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Strike action back, HR not up to scratch

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HC Online | 29 Jul 2011, 12:00 AM Agree 0
A lack of industrial relations knowledge has compounded the number of industrial disputes currently underway, a HR expert from Macquarie University has said.
  • Brett | 02 Aug 2011, 01:14 PM Agree 0
    I think HR is a general term with so many different areas of knowledge required.
    I think the best way forward is to speacilise, yes still have the general type people and managers but then break into speacilised groups such as OHS, Workers Comp and IR/ER.
  • Louise | 02 Aug 2011, 02:06 PM Agree 0
    This article says more about political preferences than anything to do with HR capability. HR didn't cause global warming either - just for the record.
  • Wendy | 02 Aug 2011, 04:05 PM Agree 0
    I think i must have missed something or maybe i am just old school. I have always found if the situation is treated in a fair and firm way a resolution presents or you may find a need to move into the 'unpracticed area of performance management'. I am finding more and more managers are either not equiped to deal with this in their early careers moves or too old to change their ways.

    Back to basic is what and how we get through no matter what changes are put in place. Respect for all and the process can support lowing the costs and anxiety.
  • Charlie Brown | 02 Aug 2011, 05:34 PM Agree 0
    It was interesting to watch HR taking on in-house IR as experts in the field were moved on. The result was IR was usually undertaken at arms-length and outsourced to legal firms when it became messy. For the most part the experiment has been an expensive failure. The workforce and shareholders deserve better than having this important area of expertise mishandled by well meaning but practical amateurs.
  • Mark Shaw | 04 Aug 2011, 10:03 AM Agree 0
    After 30 years in HR (including the wide range of roles Brett refers to), my view is HR should be about 'Solving People Problems'. If you accept this, then there is indeed a range of skills required to be able to solve the right problem at the right time. Certainly having IR knowledge and skills in your professional kit bag is essential. And, as a generalised statement, in my view sadly lacking in the profession.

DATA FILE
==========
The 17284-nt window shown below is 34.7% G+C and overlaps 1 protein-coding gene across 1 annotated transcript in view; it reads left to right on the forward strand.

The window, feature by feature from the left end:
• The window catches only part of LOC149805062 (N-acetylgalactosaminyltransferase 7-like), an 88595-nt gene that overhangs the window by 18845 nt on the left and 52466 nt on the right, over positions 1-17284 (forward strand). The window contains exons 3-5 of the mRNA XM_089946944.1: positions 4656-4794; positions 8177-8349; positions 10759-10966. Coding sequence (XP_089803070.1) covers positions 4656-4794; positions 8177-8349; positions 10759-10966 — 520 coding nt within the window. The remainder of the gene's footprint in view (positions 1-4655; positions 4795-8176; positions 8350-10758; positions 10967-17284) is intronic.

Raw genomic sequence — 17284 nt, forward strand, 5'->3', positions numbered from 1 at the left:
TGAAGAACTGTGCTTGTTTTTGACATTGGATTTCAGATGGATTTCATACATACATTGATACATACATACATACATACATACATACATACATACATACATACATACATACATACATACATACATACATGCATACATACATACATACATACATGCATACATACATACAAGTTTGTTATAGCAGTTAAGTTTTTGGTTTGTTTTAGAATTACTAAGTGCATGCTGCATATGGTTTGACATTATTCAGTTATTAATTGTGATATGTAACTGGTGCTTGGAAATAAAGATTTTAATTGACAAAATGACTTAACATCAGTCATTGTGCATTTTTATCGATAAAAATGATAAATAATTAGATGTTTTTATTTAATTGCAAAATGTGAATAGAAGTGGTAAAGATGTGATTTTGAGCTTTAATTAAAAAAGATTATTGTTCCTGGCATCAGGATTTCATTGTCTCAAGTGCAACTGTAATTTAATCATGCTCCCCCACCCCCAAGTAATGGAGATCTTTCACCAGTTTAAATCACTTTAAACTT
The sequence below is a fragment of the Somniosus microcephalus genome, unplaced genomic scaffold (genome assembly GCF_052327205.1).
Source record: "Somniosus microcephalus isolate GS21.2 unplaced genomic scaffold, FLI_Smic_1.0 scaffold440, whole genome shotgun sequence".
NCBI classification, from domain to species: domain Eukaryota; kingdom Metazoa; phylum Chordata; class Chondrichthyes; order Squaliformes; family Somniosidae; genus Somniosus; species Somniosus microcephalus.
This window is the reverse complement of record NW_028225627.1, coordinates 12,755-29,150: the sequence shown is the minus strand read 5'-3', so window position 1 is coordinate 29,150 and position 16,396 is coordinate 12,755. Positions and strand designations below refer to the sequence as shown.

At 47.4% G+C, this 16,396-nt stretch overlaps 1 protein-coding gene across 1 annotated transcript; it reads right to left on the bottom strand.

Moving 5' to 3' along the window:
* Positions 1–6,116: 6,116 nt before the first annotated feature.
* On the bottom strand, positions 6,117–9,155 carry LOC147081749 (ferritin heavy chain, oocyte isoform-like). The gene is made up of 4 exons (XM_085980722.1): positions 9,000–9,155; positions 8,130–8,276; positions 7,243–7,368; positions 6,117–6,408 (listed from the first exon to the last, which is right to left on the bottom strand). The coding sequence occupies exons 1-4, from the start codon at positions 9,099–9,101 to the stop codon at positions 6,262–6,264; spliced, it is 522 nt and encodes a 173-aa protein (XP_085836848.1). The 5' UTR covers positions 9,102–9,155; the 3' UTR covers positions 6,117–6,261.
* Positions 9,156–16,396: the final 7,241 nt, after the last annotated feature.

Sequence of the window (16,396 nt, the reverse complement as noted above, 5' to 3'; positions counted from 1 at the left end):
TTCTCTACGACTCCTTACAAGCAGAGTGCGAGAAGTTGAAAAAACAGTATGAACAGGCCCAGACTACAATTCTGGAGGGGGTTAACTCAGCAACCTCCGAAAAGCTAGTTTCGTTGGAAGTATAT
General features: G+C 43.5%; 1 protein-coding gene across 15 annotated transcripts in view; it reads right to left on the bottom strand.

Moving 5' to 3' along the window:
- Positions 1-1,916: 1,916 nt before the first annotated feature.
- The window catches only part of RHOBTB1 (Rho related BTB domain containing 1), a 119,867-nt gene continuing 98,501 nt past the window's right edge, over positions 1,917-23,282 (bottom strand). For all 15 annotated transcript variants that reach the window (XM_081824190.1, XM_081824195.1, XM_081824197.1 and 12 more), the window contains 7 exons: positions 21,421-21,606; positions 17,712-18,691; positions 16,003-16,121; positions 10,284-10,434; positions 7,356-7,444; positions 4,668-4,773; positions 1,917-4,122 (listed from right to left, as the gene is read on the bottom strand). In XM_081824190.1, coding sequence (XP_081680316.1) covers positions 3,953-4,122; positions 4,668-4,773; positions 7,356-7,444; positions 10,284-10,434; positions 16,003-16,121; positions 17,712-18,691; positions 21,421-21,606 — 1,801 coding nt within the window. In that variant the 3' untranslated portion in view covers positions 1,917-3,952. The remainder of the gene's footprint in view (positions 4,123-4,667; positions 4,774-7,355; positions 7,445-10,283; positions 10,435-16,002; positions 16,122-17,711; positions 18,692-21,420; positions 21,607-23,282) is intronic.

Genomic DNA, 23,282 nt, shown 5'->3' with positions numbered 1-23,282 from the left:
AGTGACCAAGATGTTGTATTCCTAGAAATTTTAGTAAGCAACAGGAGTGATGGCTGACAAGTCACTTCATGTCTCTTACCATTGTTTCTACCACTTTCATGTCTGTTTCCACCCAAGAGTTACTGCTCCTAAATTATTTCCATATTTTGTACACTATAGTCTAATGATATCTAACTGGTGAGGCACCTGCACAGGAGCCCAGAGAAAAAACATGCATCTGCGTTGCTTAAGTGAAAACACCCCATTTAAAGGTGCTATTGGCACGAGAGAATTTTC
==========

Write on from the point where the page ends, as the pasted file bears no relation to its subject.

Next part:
• Judy Hitchcock | 17 Aug 2011, 12:18 PM Agree 0
    I agree with Mark and Wendy here. In my opinion there has been a huge focus in courses about making HR a "strategic partner" which is absolutely right, but not at the expense of the fundamental basics! Many of the younger people coming through keep talking about getting into HR to be strategic. I don't believe you can add real value to an organisation in HR unless you understand what goes on at an operational level and your day to day IR falls into that category. Louise, with all due respect to your opinion, I find it short-sighted and naive. Even Dave Ulrich supports the view that there is a balance.
  • Kate Connellan | 21 Aug 2011, 06:33 PM Agree 0
    I am a rare breed of young HR people who have specialised in Employee Relations in heavily unionised environments in heavy industry, thanks to a terrific mentor early in my career. I share the frustrations expressed here! I have worked as a contractor for the last few years and notice that many HR people (both seasoned and new) are so keen to earn their stripes or be in the think of the action, that they often jump in and provide advice which is simply wrong or lacking. I have had to learn the skills to influence them to consult the specialist contractor (me) they employed to fill the gap in the business!
  • Geoff | 24 Aug 2011, 10:02 AM Agree 0
    I totally agree with the need to raise the level of knowledge on IR/ER to ensure HR practitioners have the necessary skills in their kit bag, however with respect to Dr Gollan, in my experience that knowledge and skill tends to come from exposure and working in organisations rather than through uni courses. I studied IR in the 1990's and quite frankly most of the course content I was exposed to is pretty much ancient history. My real learning took place through on the job exposure, being coached and mentored and plain hard work. I don't suggest having some knowledge of IR principles and history isn't helpful, but I see a lot of HR graduates who have "studied" IR who don't have a clue. Also, lets not forget the role of non-HR managers here. These skills are needed not just in HR, but by front line managers as well.
  • Shelley | 30 Aug 2011, 04:05 PM Agree 0
    I agree wholeheartedly with Geoff. I also studied IR in 2002 and it did little to help with what I was about to step into. I have worked in a heavily unionised area for 9 years since and it has been hardwork and good negotiation skills learning, mentoring and experience that has been my greatest education. Plus it has not helped that many non HR managers in general lack the skills required to communicate and negotiate on an operational level. Solving people problems needs to start somewhere and not wait until it becomes an IR issue. Hence all due respect to Louise' comment as well.
  • David Myers | 01 Sep 2011, 08:55 AM Agree 0
    Does HR have the necessary skills probaly not but lets look at the statistics on strike action. the latest data ABS 2/06/2011 shows total number of strikes year ended march 2011 to be 212 compared to 235 for the same period to march 2010 and total days lost to be 117.5K compared to 149.9 so I wonder where the evidence for an increasing issue is generated?
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